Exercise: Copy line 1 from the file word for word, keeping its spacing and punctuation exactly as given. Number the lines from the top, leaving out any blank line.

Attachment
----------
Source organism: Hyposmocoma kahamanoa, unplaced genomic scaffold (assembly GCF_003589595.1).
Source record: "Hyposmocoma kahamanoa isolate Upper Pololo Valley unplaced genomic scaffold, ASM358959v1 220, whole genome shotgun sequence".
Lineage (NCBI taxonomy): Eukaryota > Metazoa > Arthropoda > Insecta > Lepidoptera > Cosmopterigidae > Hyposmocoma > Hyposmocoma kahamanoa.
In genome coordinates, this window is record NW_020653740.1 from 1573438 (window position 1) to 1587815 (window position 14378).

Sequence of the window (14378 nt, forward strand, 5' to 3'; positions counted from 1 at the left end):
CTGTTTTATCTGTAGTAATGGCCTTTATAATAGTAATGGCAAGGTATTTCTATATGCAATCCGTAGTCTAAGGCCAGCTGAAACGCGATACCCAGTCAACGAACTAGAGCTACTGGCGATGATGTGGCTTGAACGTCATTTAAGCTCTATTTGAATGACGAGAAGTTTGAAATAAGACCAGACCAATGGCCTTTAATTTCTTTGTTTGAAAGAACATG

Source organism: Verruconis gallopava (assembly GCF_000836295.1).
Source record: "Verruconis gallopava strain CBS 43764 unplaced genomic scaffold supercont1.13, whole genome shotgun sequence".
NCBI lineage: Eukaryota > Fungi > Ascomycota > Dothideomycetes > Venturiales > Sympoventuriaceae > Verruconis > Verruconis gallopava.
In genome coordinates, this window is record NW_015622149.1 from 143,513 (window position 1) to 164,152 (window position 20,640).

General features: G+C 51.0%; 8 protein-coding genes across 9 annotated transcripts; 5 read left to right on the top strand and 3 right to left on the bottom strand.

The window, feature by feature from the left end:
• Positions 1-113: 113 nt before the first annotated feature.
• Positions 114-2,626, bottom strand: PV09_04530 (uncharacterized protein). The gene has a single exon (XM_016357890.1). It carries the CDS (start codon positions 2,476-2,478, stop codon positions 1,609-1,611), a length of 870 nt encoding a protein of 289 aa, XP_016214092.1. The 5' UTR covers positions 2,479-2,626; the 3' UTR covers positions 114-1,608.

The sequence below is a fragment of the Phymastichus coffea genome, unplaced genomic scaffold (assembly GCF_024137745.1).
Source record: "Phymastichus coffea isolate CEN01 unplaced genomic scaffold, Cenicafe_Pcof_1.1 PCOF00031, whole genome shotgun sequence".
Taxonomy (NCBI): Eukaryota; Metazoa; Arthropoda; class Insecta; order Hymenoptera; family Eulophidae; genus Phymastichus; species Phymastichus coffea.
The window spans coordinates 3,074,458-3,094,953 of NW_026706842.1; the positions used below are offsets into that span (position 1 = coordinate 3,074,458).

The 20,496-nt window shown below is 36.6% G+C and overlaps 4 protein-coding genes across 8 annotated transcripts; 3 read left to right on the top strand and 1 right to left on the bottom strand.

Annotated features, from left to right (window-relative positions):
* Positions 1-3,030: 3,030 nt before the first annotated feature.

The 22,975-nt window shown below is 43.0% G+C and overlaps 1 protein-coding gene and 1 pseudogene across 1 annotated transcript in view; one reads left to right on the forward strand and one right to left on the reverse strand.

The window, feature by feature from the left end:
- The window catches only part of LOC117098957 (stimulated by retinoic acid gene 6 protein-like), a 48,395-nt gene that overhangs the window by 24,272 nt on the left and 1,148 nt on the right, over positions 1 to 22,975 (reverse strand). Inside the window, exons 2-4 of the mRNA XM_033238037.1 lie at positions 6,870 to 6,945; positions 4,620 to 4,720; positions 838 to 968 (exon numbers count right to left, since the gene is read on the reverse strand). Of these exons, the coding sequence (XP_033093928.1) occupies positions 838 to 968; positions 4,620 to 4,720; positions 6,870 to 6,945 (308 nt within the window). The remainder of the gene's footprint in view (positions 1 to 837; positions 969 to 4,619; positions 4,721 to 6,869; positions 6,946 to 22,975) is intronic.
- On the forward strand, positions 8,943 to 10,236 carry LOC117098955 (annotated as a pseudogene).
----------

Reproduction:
Source organism: Hyposmocoma kahamanoa, unplaced genomic scaffold (assembly GCF_003589595.1).